Anyway, the administration has doubled its bet on traffic limitations. Private-hire vehicles are no longer exempt from paying the congestion charge. Also, an Ultra low emission zone (ULEZ) was put in place in the central boroughs, aiming to improve air quality. Vehicles entering the zone that don’t meet emission standards will pay an additional 12.50 pounds (14.10 euros). After coming into force on 8th april, 2019 the ULEZ was extended wider in October, 2021.
The city-state authorities of Singapore had an innovative approach to managing road usage and have implemented a set of aggressive anti-congestion policies, while population density has soared 75% rise compared to 1990s, reaching 8,000 inhabitants per km2 in 2017 (7,500 in 2021, according to local data). Car ownership is controlled through a quota system introduced in the 1990s. Car buyers bid for Certificate of Entitlement (COE) – the right to car ownership and usage of road space. Its cost is determined by demand and supply for vehicles, meaning that if demand is high, COE could become more expensive than the car itself. As they were paying, many people felt they should use their car as much as possible, hence the traffic congestion worsened.
Electronic Road Pricing (ERP) system implemented in 1998 was a breakthrough. It functions on the “pay as you use” principle to manage traffic demand. ERP platforms equipped with sensors and cameras are positioned at entry points to particular zones of the city. Each car has an in-vehicle unit with a cash card. When passing through the platforms, drivers are charged different rates depending on the time of the day and the level of congestion on roads. This makes them reconsider their time of travel, route or transportation mode.
Additionally, a 190-kilometre-long mass rail transit (MRT) system with subsidised fares has been developed, providing a comfortable railway service far-reaching new housing built.
Looking ahead, Singapore continues exploring “smart solutions”, including on-demand transport and driverless shuttles, hands-free fare gates, account-based ticketing, LED strips at pedestrian crossings. Besides, technology advancements allow more sophisticated traffic monitoring. For example, a variety of fixed and mobile enforcement cameras have been considered to collect information about congestion, optimize traffic management (for example, traffic-lights timing), and offer more services to motorists.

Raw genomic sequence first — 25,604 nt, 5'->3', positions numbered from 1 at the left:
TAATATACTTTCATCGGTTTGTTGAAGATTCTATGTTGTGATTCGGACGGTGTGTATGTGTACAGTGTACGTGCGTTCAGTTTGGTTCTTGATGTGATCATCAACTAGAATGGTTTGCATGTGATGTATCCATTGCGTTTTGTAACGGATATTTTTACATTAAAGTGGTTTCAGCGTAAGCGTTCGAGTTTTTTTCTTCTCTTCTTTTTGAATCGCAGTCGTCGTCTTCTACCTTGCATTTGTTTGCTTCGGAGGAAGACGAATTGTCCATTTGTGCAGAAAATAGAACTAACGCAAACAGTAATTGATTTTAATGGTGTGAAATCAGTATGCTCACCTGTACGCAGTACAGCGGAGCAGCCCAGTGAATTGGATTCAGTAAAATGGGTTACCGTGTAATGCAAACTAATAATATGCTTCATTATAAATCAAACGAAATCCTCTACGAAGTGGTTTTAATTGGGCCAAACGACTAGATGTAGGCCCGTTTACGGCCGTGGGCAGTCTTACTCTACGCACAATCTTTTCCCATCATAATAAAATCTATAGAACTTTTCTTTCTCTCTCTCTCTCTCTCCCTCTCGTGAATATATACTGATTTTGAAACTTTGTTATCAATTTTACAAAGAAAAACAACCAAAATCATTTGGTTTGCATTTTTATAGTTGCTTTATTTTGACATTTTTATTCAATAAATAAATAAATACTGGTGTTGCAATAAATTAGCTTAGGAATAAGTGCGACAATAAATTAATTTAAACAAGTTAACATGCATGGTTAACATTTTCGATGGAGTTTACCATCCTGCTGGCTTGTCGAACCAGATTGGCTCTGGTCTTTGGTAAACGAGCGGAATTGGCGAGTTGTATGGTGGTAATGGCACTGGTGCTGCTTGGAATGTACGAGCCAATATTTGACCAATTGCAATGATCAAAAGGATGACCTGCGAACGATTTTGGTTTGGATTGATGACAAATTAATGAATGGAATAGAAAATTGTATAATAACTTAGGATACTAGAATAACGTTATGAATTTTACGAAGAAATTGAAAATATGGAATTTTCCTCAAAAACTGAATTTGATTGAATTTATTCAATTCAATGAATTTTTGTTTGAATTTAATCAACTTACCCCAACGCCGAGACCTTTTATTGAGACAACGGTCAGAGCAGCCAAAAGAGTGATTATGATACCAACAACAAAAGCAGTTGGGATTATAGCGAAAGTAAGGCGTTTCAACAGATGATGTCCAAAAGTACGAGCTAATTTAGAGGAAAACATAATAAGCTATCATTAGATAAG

Also, a satellite-based system of road pricing is scheduled for 2025, and will upgrade the current ERP, with no more need for large gantries in various parts of the city. This evolution was supposed to take place at the end of 2020, but the pandemic suspended the ERP and the subsequent microchip shortage convinced authorities to postpone it. Starting from 2023, drivers will have to install a new on-board unit enabling satellite-tracking. This will be completed thanks to a big investment. In 2016 the Land Transport Authority awarded a 407 million dollar tender to the consortium, to build the next generation ERP.
Following the example of London, New York is discussing to become the first US city to implement congestion pricing. The idea itself of congestion pricing was born here, by William Vickrey, a Nobel Prize winner and Columbia University economist who proposed the concept of charging drivers to reduce traffic back in 1959, according to The New York Times.
Congestion charging would affect all streets and roadways south of 60th Street in Manhattan, only with three exceptions. The exact price of the toll has not been set. But previous proposals suggested between 12 and 14 dollars per car and 25 dollars for trucks.
The administration of Governor Andrew Cuomo announced that the funds obtained from the congestion charge would provide a sustainable funding source of 15 billion US dollars over a period of 5 years, desperately needed to improve and modernise New York’s subway system. Moreover, the congestion charge should address several worrying indicators. As of 2018, average car speed had fallen to 4.7 mph, which is only slightly faster than walking, for example.
A 3,022 page document details what the Metropolitan Transport Authority is expecting from the company contracted for implementing the congestion pricing system. Among other things, it must be able to “detect and identify vehicles entering” the Central Business District below 60th Street, by their class and size. It must incorporate “optical character recognition” technology to be able to read license plates and identify vehicles.
Last September, a 16-months long environmental assessment was kicked off. This may be the final hurdle for the congestion charge in New York and, after that, the administration is expected to define tariffs and exceptions. The current timeframe pushes possible implementation of congestion pricing until after the 2022 gubernatorial election.
* this post updates a previously published story on Infrastructure-channel.com